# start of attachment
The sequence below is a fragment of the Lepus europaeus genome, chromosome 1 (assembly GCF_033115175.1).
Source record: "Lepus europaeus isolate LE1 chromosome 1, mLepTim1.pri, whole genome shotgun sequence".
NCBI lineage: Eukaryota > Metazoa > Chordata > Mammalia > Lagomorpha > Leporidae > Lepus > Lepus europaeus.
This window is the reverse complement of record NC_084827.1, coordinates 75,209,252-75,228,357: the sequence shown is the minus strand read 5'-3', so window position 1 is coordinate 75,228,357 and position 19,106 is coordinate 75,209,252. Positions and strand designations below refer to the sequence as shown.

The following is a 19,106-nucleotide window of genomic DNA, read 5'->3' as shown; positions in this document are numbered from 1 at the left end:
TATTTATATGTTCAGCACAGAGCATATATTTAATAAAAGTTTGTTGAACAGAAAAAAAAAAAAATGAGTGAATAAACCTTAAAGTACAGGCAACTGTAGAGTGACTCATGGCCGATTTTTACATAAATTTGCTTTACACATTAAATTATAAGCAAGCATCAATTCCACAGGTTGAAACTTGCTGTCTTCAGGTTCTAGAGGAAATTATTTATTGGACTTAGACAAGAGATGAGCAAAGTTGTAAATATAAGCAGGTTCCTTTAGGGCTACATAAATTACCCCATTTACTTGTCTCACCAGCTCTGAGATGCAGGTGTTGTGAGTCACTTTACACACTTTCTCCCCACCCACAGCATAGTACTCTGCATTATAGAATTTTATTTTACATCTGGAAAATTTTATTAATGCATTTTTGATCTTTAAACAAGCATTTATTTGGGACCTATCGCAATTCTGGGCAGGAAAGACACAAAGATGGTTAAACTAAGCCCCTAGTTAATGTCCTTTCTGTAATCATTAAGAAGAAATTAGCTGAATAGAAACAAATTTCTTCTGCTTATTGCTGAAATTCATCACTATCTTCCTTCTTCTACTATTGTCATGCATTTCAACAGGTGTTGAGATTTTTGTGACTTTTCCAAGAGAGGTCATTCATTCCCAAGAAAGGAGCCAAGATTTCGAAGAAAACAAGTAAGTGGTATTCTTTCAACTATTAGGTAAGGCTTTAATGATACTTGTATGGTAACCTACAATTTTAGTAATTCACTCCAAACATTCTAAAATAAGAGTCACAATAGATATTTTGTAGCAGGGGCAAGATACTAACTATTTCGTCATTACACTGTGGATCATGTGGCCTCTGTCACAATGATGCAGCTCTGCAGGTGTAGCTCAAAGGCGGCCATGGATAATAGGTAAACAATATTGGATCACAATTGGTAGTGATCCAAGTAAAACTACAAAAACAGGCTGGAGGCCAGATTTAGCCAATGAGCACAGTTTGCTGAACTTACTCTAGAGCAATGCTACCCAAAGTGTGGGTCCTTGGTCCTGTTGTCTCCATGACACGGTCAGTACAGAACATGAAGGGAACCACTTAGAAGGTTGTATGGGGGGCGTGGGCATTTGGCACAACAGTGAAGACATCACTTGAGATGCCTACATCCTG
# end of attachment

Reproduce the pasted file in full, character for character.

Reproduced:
The sequence below is a fragment of the Lepus europaeus genome, chromosome 1 (assembly GCF_033115175.1).
Source record: "Lepus europaeus isolate LE1 chromosome 1, mLepTim1.pri, whole genome shotgun sequence".
NCBI lineage: Eukaryota > Metazoa > Chordata > Mammalia > Lagomorpha > Leporidae > Lepus > Lepus europaeus.
This window is the reverse complement of record NC_084827.1, coordinates 75,209,252-75,228,357: the sequence shown is the minus strand read 5'-3', so window position 1 is coordinate 75,228,357 and position 19,106 is coordinate 75,209,252. Positions and strand designations below refer to the sequence as shown.

The following is a 19,106-nucleotide window of genomic DNA, read 5'->3' as shown; positions in this document are numbered from 1 at the left end:
TATTTATATGTTCAGCACAGAGCATATATTTAATAAAAGTTTGTTGAACAGAAAAAAAAAAAAATGAGTGAATAAACCTTAAAGTACAGGCAACTGTAGAGTGACTCATGGCCGATTTTTACATAAATTTGCTTTACACATTAAATTATAAGCAAGCATCAATTCCACAGGTTGAAACTTGCTGTCTTCAGGTTCTAGAGGAAATTATTTATTGGACTTAGACAAGAGATGAGCAAAGTTGTAAATATAAGCAGGTTCCTTTAGGGCTACATAAATTACCCCATTTACTTGTCTCACCAGCTCTGAGATGCAGGTGTTGTGAGTCACTTTACACACTTTCTCCCCACCCACAGCATAGTACTCTGCATTATAGAATTTTATTTTACATCTGGAAAATTTTATTAATGCATTTTTGATCTTTAAACAAGCATTTATTTGGGACCTATCGCAATTCTGGGCAGGAAAGACACAAAGATGGTTAAACTAAGCCCCTAGTTAATGTCCTTTCTGTAATCATTAAGAAGAAATTAGCTGAATAGAAACAAATTTCTTCTGCTTATTGCTGAAATTCATCACTATCTTCCTTCTTCTACTATTGTCATGCATTTCAACAGGTGTTGAGATTTTTGTGACTTTTCCAAGAGAGGTCATTCATTCCCAAGAAAGGAGCCAAGATTTCGAAGAAAACAAGTAAGTGGTATTCTTTCAACTATTAGGTAAGGCTTTAATGATACTTGTATGGTAACCTACAATTTTAGTAATTCACTCCAAACATTCTAAAATAAGAGTCACAATAGATATTTTGTAGCAGGGGCAAGATACTAACTATTTCGTCATTACACTGTGGATCATGTGGCCTCTGTCACAATGATGCAGCTCTGCAGGTGTAGCTCAAAGGCGGCCATGGATAATAGGTAAACAATATTGGATCACAATTGGTAGTGATCCAAGTAAAACTACAAAAACAGGCTGGAGGCCAGATTTAGCCAATGAGCACAGTTTGCTGAACTTACTCTAGAGCAATGCTACCCAAAGTGTGGGTCCTTGGTCCTGTTGTCTCCATGACACGGTCAGTACAGAACATGAAGGGAACCACTTAGAAGGTTGTATGGGGGGCGTGGGCATTTGGCACAACAGTGAAGACATCACTTGAGATGCCTACATCCTG